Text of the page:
• Information obtained in regard to the following matters relating to general administration shall also be entered:— The state of crops, roads, rivers, bridges, railway fences, Government buildings, ferries, embankments, trees, telegraph lines, etc.; the occurrence of large fires, inundations, storms, railway or other serious accidents; the outbreak, prevalence, or cessation of cholera, small-pox, fever or other epidemic disease; serious cattle disease; the passage through, or gathering together within, the limits of the station circle of large bodies of people; the arrival and despatch of prisoners; the receipt and disbursement or transmission of cash; particulars of taking and making over charge; distribution of duty amongst officers, change of police-station sentry; the holding of parade, quinine parade, kit inspection, barrack inspection; departure and arrival of officers to and’ from the mufassil, or on or from leave; transfers and new arrivals of officers; misconduct or instances of meritorious behaviour on the part of subordinates; assistance rendered by .panchayats or members of union boards in all matters not connected.’ with the actual investigation of cases; arrival and de-spatch of the mail; submission of periodical returns, and the imparting of instruction in drill, procedure and other duties to constables; all information as to threatened disturbances; attendance of dafadars and village chaukidars, the information furnished by them at muster parade or otherwise obtained regarding the presence of suspicious characters, gamblers, swindlers, foreigners or members of wandering tribes; the occurrence of any suspicious deaths amongst cattle; the presence of strange boats at village ghas, and the disappearance of any therefrom, and the result of enquiry, if any made, regarding them by dafadars and chaukidars, if such information has not been entered in the Village Crime Note­Book.
  • Whenever any escort over treasure or prisoners passes a police-station or outpost, whether the escort be of that district or of any other, the fact shall be entered in the diary, and the officer in charge shall enter and put the date and hour on the command certificate of the escort. In the case of escorts over prisoners, an entry shall be made in the diary if the prisoners are fed, what food was given and who were present at the time.
  • Every entry made in the diary shall be given a marginal heading in as few words as possible, and shall be numbered in a monthly series and attested by the signature of the officer in charge at the time.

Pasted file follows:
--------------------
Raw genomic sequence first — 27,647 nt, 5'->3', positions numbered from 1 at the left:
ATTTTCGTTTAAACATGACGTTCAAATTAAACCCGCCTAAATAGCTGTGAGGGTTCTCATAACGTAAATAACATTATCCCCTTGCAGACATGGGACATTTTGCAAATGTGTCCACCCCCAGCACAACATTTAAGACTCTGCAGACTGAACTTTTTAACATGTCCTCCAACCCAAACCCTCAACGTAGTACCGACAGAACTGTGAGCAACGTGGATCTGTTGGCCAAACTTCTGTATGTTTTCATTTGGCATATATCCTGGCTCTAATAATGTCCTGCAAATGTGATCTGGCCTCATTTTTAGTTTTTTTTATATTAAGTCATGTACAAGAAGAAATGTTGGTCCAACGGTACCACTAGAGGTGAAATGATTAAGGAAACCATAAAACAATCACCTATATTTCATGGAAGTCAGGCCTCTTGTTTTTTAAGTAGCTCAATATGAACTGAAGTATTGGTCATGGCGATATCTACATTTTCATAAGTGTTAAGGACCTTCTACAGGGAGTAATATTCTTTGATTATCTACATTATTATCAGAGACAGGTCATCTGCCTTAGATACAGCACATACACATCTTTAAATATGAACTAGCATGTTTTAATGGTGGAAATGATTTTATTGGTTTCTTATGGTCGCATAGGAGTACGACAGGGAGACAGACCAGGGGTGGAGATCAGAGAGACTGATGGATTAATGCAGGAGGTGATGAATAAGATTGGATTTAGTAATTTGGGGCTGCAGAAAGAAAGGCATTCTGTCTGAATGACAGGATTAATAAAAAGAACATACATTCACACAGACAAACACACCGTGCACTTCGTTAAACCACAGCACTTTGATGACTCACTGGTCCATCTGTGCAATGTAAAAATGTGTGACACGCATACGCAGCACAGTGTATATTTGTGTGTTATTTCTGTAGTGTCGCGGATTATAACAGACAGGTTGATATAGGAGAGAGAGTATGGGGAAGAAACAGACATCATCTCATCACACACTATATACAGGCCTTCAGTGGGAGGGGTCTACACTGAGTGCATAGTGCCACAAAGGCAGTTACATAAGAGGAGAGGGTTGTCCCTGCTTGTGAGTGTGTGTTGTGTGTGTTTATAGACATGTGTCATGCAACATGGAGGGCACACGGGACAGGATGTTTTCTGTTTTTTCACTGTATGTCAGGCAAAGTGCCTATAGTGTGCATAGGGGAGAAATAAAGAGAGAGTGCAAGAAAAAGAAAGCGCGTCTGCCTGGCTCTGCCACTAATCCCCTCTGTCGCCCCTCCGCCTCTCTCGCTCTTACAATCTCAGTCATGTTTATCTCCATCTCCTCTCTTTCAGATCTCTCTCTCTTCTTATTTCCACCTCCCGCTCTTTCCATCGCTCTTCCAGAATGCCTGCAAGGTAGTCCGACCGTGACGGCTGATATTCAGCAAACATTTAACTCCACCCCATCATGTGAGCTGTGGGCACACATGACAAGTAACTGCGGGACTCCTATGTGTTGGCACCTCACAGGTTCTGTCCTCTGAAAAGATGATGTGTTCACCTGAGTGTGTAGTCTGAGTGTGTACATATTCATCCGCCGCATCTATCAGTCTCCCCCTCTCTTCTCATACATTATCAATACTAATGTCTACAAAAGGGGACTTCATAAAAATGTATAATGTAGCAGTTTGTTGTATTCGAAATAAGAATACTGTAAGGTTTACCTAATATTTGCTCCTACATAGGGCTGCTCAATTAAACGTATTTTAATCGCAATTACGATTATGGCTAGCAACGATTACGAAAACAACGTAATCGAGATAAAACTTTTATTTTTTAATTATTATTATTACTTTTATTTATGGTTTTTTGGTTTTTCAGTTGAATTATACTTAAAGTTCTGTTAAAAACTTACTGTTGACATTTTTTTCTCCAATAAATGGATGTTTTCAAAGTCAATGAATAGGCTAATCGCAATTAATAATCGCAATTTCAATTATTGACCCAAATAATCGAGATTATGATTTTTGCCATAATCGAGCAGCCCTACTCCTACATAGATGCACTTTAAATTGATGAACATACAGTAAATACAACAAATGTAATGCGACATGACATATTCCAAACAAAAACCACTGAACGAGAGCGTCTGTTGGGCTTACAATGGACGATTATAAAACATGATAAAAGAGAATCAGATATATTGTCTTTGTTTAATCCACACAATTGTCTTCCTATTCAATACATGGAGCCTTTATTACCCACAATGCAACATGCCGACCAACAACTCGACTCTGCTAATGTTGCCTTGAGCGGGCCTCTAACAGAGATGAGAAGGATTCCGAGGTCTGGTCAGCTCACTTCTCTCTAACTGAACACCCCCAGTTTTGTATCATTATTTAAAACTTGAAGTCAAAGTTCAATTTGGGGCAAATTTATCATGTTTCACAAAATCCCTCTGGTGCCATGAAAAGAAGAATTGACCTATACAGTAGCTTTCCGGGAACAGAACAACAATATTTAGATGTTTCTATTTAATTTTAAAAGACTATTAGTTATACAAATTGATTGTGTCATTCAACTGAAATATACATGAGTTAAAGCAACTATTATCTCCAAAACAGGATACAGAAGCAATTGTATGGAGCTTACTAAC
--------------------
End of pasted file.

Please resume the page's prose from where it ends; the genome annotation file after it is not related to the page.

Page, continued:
• An entry in the diary does not obviate the necessity of a separate report of any occurrence which is required by rule or order to be specially reported.
  • The collection and communication of intelligence on all matters of public importance is one of the principal duties of the police, and the manner in which this duty is performed by an officer in charge of a station will generally be manifested in his general diaries. Officers shall, therefore, endeavour to render their diaries as complete, but at the same time as concise, as possible.
  • The diary shall be completed, and a copy of it despatched in a cover to the address of the Circle Inspector one hour before the departure of the post, whatever time that may be, and shall be a complete record of all occurrences during the previous 24 hours. It is not necessary that the diary should commence and end with the day, but a note shall be made in the last entry stating that the diary has been viosed for the previous 24 hours. At district and subdivisional head­quarters, the diary shall be closed and despatched at 08-00, 50 that extracts from it may appear m the daily report of the same day.
  • The diary shall also be maintained at each outpost and be written by the officer in charge with carbon paper. In addition to entries concerning patrol work, the diary shall contain information regarding important matters coming to notice and the presence of suspicious characters, gamblers, swindlers, foreigners or members of wandering gangs. Cases that may be reported to such outpost shall also be recorded but no details need be given except a statement on the following lines: “A. B. came to the outpost at 08-00, and reported a burglary in his house last night. The complainant is sent with constables X. Y. to the police-station.” The diary shall be submitted daily to the officer in charge of the parent police-station where it shall be perused and filed after necessary action has been taken. If these diaries are written in Hindi, officers in charge of police-stations will have them read out to them by one of their up-country constables.